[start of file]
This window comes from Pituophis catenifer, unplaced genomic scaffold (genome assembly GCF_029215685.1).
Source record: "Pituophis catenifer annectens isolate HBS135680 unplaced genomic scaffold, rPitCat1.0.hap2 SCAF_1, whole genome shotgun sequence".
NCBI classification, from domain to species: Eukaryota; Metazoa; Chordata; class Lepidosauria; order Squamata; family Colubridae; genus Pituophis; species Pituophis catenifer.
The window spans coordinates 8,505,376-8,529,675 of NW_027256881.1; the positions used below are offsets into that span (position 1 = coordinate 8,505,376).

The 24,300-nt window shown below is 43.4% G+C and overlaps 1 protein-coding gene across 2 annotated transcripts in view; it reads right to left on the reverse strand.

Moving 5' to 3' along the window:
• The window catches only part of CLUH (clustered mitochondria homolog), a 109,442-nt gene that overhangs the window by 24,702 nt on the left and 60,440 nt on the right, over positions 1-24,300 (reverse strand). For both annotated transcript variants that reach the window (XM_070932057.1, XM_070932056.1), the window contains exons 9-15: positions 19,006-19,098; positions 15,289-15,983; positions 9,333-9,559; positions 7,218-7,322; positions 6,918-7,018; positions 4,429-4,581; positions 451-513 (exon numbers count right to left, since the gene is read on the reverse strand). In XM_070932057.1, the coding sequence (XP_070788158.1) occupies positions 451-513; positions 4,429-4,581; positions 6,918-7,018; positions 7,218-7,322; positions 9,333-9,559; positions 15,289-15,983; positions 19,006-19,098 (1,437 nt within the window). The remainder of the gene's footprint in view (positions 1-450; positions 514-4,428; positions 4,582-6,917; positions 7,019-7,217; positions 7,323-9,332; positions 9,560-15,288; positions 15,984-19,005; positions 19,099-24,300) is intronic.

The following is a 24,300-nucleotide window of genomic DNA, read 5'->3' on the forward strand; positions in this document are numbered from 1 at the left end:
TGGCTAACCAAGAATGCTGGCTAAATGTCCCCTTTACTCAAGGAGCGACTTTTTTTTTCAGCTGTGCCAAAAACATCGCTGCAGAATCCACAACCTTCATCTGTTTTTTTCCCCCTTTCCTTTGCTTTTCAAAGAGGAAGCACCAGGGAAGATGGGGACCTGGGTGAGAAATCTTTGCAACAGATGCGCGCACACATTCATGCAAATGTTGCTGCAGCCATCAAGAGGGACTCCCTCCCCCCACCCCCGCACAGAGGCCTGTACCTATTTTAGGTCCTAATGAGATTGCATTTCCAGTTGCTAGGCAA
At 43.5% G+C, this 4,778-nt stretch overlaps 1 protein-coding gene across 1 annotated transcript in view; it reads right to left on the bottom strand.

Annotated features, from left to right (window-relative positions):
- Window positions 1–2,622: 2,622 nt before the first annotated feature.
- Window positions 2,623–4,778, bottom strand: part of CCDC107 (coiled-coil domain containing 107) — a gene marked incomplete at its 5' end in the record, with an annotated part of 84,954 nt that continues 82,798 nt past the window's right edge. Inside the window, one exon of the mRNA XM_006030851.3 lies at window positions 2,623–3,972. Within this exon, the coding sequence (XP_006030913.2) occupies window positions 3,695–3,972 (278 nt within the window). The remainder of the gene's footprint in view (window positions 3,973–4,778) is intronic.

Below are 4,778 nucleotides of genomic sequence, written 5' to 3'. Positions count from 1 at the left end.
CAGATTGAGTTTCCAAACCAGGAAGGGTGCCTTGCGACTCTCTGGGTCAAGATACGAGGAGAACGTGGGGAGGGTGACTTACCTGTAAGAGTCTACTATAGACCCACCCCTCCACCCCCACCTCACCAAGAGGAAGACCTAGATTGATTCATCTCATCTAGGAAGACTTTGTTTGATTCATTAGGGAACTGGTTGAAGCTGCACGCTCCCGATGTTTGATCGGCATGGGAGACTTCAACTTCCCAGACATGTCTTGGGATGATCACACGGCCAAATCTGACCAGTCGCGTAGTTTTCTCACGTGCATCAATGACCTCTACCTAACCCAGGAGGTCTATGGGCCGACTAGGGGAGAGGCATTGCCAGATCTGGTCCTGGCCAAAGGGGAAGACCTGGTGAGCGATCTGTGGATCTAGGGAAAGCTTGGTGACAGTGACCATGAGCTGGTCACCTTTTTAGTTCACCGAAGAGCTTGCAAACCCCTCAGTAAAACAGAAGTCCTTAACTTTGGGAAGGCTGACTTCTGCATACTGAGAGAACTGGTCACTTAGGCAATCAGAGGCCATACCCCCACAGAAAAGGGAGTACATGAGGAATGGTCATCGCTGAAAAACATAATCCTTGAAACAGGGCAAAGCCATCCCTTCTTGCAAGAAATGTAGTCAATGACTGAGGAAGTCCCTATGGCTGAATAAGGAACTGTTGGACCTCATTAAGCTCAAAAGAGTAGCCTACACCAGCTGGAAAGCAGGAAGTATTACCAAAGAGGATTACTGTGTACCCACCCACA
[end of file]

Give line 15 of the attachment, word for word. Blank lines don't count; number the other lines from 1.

CAGATTGAGTTTCCAAACCAGGAAGGGTGCCTTGCGACTCTCTGGGTCAAGATACGAGGAGAACGTGGGGAGGGTGACTTACCTGTAAGAGTCTACTATAGACCCACCCCTCCACCCCCACCTCACCAAGAGGAAGACCTAGATTGATTCATCTCATCTAGGAAGACTTTGTTTGATTCATTAGGGAACTGGTTGAAGCTGCACGCTCCCGATGTTTGATCGGCATGGGAGACTTCAACTTCCCAGACATGTCTTGGGATGATCACACGGCCAAATCTGACCAGTCGCGTAGTTTTCTCACGTGCATCAATGACCTCTACCTAACCCAGGAGGTCTATGGGCCGACTAGGGGAGAGGCATTGCCAGATCTGGTCCTGGCCAAAGGGGAAGACCTGGTGAGCGATCTGTGGATCTAGGGAAAGCTTGGTGACAGTGACCATGAGCTGGTCACCTTTTTAGTTCACCGAAGAGCTTGCAAACCCCTCAGTAAAACAGAAGTCCTTAACTTTGGGAAGGCTGACTTCTGCATACTGAGAGAACTGGTCACTTAGGCAATCAGAGGCCATACCCCCACAGAAAAGGGAGTACATGAGGAATGGTCATCGCTGAAAAACATAATCCTTGAAACAGGGCAAAGCCATCCCTTCTTGCAAGAAATGTAGTCAATGACTGAGGAAGTCCCTATGGCTGAATAAGGAACTGTTGGACCTCATTAAGCTCAAAAGAGTAGCCTACACCAGCTGGAAAGCAGGAAGTATTACCAAAGAGGATTACTGTGTACCCACCCACA